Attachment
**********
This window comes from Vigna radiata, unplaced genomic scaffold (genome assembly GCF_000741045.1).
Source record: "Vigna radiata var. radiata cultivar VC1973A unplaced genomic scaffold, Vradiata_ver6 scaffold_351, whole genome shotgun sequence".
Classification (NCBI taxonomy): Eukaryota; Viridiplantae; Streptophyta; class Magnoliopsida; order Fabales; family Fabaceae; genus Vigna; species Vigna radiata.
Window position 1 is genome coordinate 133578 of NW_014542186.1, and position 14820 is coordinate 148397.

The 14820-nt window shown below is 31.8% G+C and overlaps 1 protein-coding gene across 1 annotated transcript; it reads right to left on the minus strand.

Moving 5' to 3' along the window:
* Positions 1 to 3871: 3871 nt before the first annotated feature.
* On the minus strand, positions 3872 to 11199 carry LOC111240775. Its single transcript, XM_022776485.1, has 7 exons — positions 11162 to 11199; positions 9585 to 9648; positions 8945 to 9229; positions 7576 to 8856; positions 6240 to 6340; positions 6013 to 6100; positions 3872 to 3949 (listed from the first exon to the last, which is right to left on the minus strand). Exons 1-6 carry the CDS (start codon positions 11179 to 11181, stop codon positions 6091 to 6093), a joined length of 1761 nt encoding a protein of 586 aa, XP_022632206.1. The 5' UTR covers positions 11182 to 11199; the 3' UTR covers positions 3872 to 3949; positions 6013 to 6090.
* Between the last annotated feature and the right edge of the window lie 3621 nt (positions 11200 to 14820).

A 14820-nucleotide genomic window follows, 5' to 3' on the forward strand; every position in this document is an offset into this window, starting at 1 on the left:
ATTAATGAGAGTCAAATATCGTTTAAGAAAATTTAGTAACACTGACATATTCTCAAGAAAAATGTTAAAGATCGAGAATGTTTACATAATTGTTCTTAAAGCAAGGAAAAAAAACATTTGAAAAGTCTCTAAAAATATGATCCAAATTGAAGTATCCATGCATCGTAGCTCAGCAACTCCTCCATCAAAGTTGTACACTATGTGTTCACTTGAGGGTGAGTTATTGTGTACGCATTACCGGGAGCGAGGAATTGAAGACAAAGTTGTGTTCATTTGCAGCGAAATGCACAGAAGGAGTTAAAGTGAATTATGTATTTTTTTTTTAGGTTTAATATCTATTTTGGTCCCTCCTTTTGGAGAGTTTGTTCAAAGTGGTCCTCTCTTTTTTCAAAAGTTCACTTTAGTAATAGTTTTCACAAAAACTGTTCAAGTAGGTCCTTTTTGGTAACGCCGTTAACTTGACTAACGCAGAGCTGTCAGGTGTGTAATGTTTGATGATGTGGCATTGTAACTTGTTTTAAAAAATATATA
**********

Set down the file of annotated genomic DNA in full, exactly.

This window comes from Vigna radiata, unplaced genomic scaffold (genome assembly GCF_000741045.1).
Source record: "Vigna radiata var. radiata cultivar VC1973A unplaced genomic scaffold, Vradiata_ver6 scaffold_351, whole genome shotgun sequence".
Classification (NCBI taxonomy): Eukaryota; Viridiplantae; Streptophyta; class Magnoliopsida; order Fabales; family Fabaceae; genus Vigna; species Vigna radiata.
Window position 1 is genome coordinate 133578 of NW_014542186.1, and position 14820 is coordinate 148397.

The 14820-nt window shown below is 31.8% G+C and overlaps 1 protein-coding gene across 1 annotated transcript; it reads right to left on the minus strand.

Moving 5' to 3' along the window:
* Positions 1 to 3871: 3871 nt before the first annotated feature.
* On the minus strand, positions 3872 to 11199 carry LOC111240775. Its single transcript, XM_022776485.1, has 7 exons — positions 11162 to 11199; positions 9585 to 9648; positions 8945 to 9229; positions 7576 to 8856; positions 6240 to 6340; positions 6013 to 6100; positions 3872 to 3949 (listed from the first exon to the last, which is right to left on the minus strand). Exons 1-6 carry the CDS (start codon positions 11179 to 11181, stop codon positions 6091 to 6093), a joined length of 1761 nt encoding a protein of 586 aa, XP_022632206.1. The 5' UTR covers positions 11182 to 11199; the 3' UTR covers positions 3872 to 3949; positions 6013 to 6090.
* Between the last annotated feature and the right edge of the window lie 3621 nt (positions 11200 to 14820).

A 14820-nucleotide genomic window follows, 5' to 3' on the forward strand; every position in this document is an offset into this window, starting at 1 on the left:
ATTAATGAGAGTCAAATATCGTTTAAGAAAATTTAGTAACACTGACATATTCTCAAGAAAAATGTTAAAGATCGAGAATGTTTACATAATTGTTCTTAAAGCAAGGAAAAAAAACATTTGAAAAGTCTCTAAAAATATGATCCAAATTGAAGTATCCATGCATCGTAGCTCAGCAACTCCTCCATCAAAGTTGTACACTATGTGTTCACTTGAGGGTGAGTTATTGTGTACGCATTACCGGGAGCGAGGAATTGAAGACAAAGTTGTGTTCATTTGCAGCGAAATGCACAGAAGGAGTTAAAGTGAATTATGTATTTTTTTTTTAGGTTTAATATCTATTTTGGTCCCTCCTTTTGGAGAGTTTGTTCAAAGTGGTCCTCTCTTTTTTCAAAAGTTCACTTTAGTAATAGTTTTCACAAAAACTGTTCAAGTAGGTCCTTTTTGGTAACGCCGTTAACTTGACTAACGCAGAGCTGTCAGGTGTGTAATGTTTGATGATGTGGCATTGTAACTTGTTTTAAAAAATATATA